P.S.—It will be a satisfaction to some mother, also, to state, that some inquiries, which were set on foot by Madame de Thoux, have resulted recently in the discovery of Cassy’s son. Being a young man of energy, he had escaped, some years before his mother, and been received and educated by friends of the oppressed in the north. He will soon follow his family to Africa.
George Shelby had written to his mother merely a line, stating the day that she might expect him home. Of the death scene of his old friend he had not the heart to write. He had tried several times, and only succeeded in half choking himself; and invariably finished by tearing up the paper, wiping his eyes, and rushing somewhere to get quiet.
There was a pleased bustle all though the Shelby mansion, that day, in expectation of the arrival of young Mas’r George.
Mrs. Shelby was seated in her comfortable parlor, where a cheerful hickory fire was dispelling the chill of the late autumn evening. A supper-table, glittering with plate and cut glass, was set out, on whose arrangements our former friend, old Chloe, was presiding.
Arrayed in a new calico dress, with clean, white apron, and high, well-starched turban, her black polished face glowing with satisfaction, she lingered, with needless punctiliousness, around the arrangements of the table, merely as an excuse for talking a little to her mistress.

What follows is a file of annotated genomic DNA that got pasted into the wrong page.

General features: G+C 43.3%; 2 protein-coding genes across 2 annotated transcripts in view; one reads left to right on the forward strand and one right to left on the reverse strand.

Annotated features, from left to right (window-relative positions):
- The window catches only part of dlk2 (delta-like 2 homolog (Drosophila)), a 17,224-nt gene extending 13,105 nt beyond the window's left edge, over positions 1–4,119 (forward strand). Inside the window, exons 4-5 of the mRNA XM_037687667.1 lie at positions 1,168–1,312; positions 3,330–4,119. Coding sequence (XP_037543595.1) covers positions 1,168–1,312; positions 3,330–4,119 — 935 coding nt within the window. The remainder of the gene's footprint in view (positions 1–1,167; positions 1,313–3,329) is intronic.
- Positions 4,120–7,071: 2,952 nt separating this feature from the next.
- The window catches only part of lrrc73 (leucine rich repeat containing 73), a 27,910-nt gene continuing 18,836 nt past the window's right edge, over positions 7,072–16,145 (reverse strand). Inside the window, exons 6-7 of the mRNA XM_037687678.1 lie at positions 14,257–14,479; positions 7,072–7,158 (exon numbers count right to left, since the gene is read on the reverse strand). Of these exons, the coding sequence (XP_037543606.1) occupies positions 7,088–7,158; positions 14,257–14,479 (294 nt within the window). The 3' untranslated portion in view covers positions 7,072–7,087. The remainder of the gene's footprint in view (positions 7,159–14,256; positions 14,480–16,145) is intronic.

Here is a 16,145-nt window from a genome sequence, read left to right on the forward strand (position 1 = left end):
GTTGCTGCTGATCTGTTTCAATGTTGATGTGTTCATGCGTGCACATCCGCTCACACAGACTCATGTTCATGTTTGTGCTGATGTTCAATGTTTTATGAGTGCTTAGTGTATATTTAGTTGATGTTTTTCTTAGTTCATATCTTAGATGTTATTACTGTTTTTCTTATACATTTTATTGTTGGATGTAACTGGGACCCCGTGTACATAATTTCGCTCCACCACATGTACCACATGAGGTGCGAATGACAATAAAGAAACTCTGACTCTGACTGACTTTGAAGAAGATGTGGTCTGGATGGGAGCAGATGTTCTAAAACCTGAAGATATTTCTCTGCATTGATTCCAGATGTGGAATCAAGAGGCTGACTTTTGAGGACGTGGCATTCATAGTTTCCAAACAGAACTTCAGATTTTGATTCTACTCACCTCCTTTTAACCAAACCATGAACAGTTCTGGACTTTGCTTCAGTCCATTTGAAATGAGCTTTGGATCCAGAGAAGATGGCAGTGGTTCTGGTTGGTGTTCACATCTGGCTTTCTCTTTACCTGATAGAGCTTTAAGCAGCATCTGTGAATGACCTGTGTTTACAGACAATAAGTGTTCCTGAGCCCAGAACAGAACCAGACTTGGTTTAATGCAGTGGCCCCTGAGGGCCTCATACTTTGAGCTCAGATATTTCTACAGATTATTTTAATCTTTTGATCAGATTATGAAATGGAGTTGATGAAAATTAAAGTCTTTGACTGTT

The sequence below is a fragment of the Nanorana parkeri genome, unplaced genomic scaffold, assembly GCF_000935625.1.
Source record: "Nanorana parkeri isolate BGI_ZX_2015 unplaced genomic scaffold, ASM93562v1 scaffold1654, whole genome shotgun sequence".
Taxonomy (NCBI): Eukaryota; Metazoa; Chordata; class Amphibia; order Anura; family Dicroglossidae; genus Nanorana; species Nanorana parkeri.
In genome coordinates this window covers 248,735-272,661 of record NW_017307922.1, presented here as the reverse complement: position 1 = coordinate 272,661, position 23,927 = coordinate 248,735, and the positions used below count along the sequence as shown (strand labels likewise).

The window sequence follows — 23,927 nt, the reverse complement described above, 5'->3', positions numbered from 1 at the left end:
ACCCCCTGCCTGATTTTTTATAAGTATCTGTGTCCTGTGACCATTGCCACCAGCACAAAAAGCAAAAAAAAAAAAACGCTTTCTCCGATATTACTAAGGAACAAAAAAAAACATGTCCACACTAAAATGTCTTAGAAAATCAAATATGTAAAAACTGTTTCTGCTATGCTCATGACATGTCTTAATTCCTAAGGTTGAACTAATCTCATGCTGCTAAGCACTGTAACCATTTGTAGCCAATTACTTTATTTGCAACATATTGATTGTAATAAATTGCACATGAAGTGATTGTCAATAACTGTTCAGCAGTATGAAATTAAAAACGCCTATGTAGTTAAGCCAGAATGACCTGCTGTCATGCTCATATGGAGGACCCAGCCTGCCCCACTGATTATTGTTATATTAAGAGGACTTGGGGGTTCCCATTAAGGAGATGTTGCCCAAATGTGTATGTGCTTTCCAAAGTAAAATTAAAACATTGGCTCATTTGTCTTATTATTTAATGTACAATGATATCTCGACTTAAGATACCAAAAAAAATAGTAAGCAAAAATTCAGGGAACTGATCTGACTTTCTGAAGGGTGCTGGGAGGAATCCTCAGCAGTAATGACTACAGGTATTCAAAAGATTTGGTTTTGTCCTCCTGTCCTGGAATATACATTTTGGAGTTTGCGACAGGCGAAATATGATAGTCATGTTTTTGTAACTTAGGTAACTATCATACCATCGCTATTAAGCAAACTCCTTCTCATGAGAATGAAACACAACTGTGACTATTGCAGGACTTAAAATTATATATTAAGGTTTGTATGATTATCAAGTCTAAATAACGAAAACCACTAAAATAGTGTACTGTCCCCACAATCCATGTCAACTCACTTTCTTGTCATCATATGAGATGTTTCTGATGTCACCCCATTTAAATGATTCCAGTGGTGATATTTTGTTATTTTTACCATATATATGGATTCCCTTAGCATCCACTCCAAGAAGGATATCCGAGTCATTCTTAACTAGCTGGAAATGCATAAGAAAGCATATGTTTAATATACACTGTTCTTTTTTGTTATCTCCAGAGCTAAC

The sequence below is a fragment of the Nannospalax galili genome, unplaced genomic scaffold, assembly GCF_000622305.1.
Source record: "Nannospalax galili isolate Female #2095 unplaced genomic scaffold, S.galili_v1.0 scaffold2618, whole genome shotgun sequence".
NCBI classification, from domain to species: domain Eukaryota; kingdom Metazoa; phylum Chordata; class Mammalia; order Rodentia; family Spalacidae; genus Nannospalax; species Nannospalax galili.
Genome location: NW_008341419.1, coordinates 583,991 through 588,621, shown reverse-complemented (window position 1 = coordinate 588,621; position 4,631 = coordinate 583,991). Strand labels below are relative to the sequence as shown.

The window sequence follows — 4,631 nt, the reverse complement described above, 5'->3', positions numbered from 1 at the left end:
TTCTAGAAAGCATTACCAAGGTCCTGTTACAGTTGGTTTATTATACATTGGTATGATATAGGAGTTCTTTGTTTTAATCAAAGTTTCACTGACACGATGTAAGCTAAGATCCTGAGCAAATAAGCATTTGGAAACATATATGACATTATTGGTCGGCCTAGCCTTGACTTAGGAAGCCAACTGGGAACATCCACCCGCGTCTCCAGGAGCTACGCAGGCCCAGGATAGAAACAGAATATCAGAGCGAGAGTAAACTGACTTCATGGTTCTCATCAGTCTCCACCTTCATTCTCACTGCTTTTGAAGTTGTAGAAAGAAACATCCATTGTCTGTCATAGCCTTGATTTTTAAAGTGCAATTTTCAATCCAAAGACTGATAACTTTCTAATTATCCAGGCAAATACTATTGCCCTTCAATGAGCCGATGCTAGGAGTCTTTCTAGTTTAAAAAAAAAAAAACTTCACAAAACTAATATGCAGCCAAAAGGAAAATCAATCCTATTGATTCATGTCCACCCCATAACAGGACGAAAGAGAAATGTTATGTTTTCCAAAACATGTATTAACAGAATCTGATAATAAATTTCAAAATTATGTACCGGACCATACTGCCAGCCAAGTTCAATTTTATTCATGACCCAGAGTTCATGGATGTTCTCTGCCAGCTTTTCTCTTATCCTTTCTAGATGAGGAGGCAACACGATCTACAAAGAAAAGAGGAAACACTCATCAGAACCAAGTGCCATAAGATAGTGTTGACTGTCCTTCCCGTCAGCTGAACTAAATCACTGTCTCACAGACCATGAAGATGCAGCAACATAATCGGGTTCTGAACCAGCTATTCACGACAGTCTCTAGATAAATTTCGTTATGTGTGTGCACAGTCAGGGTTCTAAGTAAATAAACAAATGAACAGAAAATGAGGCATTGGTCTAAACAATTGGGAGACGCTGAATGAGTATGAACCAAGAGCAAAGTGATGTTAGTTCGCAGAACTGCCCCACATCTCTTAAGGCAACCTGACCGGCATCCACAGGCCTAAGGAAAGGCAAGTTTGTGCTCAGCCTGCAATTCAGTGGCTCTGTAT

“Laws, now! won’t it look natural to him?” she said. “Thar,—I set his plate just whar he likes it round by the fire. Mas’r George allers wants de warm seat. O, go way!—why didn’t Sally get out de best tea-pot,—de little new one, Mas’r George got for Missis, Christmas? I’ll have it out! And Missis has heard from Mas’r George?” she said, inquiringly.
“Yes, Chloe; but only a line, just to say he would be home tonight, if he could,—that’s all.”
“Didn’t say nothin’ ’bout my old man, s’pose?” said Chloe, still fidgeting with the tea-cups.
“No, he didn’t. He did not speak of anything, Chloe. He said he would tell all, when he got home.”
“Jes like Mas’r George,—he’s allers so ferce for tellin’ everything hisself. I allers minded dat ar in Mas’r George. Don’t see, for my part, how white people gen’lly can bar to hev to write things much as they do, writin’ ‘s such slow, oneasy kind o’ work.”